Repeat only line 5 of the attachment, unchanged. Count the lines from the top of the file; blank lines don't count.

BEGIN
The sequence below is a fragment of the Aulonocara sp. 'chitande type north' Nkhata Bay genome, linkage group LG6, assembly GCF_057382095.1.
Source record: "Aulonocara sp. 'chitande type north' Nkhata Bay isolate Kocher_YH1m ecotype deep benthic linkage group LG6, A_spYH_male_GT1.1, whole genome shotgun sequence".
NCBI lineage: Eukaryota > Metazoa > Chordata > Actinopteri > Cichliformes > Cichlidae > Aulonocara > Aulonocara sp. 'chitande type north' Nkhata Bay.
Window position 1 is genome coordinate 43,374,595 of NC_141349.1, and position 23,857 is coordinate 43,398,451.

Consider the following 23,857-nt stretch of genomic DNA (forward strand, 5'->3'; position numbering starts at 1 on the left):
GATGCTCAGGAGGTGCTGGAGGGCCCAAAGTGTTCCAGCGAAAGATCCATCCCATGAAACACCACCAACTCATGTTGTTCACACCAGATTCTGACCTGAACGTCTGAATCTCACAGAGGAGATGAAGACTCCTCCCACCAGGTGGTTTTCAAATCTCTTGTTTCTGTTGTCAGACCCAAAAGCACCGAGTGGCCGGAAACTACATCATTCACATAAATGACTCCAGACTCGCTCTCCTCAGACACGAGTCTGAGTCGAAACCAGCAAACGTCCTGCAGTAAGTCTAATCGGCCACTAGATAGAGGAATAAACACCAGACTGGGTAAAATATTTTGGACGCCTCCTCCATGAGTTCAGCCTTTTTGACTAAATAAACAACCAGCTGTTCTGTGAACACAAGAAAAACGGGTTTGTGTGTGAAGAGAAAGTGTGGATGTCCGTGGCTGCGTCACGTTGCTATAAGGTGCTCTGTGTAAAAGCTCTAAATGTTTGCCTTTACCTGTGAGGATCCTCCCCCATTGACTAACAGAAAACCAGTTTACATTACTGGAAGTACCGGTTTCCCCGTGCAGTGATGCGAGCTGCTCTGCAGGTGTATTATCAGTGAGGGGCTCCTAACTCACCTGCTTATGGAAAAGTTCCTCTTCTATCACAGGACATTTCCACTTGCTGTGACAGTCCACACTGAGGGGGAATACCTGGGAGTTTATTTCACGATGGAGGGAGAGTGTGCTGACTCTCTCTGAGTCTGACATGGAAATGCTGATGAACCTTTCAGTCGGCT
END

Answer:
Consider the following 23,857-nt stretch of genomic DNA (forward strand, 5'->3'; position numbering starts at 1 on the left):